…(T)he signed law applies only to public-sector employers, and administrators aren’t required to follow guidelines that the law ordered a state commission to draft by March 2015. Instead, they’re incentivized to do so in exchange for immunity from potential lawsuits.

SHRM on global approaches to workplace bullying laws

Putting workplace bullying and the law in an international context, Ellen Pinkos Cobb, a Fellow of the U.S. Academy on Workplace Bullying, Mobbing, and Abuse created by the Workplace Bullying Institute and the New Workplace Institute, contributed a piece to the Society for Human Resource Management examining the enactment of workplace anti-bullying legislation in other nations:

The legal picture looks different in other parts of the world. Under workplace health and safety legislation, employers in most countries have a duty of care to provide a safe work environment for employees.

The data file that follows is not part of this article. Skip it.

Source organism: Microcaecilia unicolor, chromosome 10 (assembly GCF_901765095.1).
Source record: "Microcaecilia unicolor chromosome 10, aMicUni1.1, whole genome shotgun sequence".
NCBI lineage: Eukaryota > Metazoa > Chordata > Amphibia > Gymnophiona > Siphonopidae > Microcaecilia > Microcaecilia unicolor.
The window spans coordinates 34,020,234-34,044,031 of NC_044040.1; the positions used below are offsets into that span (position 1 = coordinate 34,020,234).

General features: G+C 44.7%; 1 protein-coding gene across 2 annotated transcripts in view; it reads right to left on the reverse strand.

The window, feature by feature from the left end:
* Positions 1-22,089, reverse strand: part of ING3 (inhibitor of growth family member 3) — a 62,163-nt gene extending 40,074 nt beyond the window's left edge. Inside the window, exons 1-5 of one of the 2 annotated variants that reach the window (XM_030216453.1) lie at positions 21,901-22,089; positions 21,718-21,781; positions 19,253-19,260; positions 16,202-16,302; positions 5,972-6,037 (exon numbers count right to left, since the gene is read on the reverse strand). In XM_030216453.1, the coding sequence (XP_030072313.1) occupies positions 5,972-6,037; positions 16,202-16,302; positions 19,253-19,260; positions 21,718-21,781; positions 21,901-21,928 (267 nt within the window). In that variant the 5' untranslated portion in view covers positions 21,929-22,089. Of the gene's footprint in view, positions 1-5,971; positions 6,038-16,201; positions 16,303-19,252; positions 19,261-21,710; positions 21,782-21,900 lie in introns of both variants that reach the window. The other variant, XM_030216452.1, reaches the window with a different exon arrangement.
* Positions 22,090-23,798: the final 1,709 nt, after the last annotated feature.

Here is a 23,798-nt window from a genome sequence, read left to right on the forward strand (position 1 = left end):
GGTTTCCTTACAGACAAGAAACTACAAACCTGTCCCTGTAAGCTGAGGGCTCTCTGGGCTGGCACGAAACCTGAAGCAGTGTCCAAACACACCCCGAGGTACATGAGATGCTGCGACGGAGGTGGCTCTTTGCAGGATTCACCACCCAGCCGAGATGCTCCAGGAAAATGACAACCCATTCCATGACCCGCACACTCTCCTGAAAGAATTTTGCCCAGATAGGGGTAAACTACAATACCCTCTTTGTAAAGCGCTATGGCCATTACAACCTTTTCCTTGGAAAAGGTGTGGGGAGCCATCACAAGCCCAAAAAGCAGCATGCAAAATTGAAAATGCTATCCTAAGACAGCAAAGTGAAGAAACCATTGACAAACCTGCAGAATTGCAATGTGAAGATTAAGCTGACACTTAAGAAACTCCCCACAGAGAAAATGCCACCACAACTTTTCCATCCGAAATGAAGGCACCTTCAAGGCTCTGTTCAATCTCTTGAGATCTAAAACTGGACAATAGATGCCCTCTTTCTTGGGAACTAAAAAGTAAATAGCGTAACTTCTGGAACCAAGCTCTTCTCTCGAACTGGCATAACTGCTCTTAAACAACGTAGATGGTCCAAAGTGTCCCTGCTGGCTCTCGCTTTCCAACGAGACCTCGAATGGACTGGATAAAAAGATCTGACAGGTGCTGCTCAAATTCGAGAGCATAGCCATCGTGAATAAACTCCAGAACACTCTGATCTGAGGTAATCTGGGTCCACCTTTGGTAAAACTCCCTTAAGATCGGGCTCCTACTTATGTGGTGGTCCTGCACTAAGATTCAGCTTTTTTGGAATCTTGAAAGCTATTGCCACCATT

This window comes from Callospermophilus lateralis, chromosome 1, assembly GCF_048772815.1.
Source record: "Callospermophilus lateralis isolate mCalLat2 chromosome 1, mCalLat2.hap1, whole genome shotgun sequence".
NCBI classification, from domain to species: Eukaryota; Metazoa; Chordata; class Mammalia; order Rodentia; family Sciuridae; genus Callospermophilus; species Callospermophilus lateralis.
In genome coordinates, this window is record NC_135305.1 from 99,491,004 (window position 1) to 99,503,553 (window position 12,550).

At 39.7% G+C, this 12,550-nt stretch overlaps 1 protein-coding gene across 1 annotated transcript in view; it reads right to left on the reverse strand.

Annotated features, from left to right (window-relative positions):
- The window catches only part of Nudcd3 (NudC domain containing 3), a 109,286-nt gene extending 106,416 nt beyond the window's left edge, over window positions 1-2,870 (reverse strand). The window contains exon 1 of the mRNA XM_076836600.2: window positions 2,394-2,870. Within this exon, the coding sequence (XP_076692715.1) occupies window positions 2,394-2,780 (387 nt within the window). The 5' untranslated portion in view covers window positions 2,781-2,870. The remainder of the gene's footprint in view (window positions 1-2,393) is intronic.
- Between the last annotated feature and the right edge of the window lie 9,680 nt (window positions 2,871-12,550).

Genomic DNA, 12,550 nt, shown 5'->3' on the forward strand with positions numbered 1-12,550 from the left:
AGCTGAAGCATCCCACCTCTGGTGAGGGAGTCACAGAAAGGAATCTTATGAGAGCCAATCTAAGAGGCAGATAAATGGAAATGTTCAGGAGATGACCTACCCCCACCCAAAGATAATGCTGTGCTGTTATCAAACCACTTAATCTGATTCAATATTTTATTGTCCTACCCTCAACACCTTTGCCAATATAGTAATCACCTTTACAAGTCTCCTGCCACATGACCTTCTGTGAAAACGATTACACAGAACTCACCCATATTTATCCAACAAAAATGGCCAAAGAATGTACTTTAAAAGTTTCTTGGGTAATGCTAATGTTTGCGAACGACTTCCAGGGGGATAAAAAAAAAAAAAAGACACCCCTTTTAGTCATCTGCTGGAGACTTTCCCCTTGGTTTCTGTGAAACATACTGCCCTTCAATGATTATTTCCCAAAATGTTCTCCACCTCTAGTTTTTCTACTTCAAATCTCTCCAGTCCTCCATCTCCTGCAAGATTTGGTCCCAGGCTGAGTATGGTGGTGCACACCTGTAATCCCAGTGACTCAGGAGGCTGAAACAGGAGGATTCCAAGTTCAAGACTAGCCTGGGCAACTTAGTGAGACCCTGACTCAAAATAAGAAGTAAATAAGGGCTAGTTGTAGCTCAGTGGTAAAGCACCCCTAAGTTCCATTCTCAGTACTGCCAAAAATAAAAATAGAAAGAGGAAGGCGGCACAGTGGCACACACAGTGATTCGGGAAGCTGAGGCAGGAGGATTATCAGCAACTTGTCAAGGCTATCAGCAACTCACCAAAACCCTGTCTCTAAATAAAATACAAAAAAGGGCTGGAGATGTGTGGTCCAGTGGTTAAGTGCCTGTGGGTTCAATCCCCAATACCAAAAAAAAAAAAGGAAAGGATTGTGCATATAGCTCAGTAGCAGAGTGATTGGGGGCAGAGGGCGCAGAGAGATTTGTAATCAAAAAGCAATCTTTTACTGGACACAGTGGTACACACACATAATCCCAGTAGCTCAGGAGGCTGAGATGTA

…Whether referred to as moral harassment, psychological violence or mobbing, many European countries have enacted laws prohibiting this conduct in the workplace, including Denmark, Finland, France, the Netherlands, Norway, Serbia and Sweden.

…Canadian provinces such as Ontario have also imposed obligations on employers to protect workers from psychological harassment in the workplace.

…With Australia’s introduction of the anti-bullying jurisdiction of the Fair Work Commission on Jan. 1, 2014, a worker in Australia who reasonably believes he or she has been bullied at work may apply to the Fair Work Commission and, if an investigation determines that workplace bullying has occurred, be entitled to a remedy.

Forbes.com on VitalSmarts workplace bullying study

Naomi Shaven, writing for Forbes.com, references David Maxwell, management consultant and co-founder of VitalSmarts, on the contemporary look of workplace bullying and a new survey done by his firm:

Over the years, he developed a particular interest in workplace bullying – where it was happening, how it was changing, how it affected productivity and efficiency in the office – and this morning, VitalSmarts released a new study on the phenomenon by Maxfield and coauthor Joseph Grenny.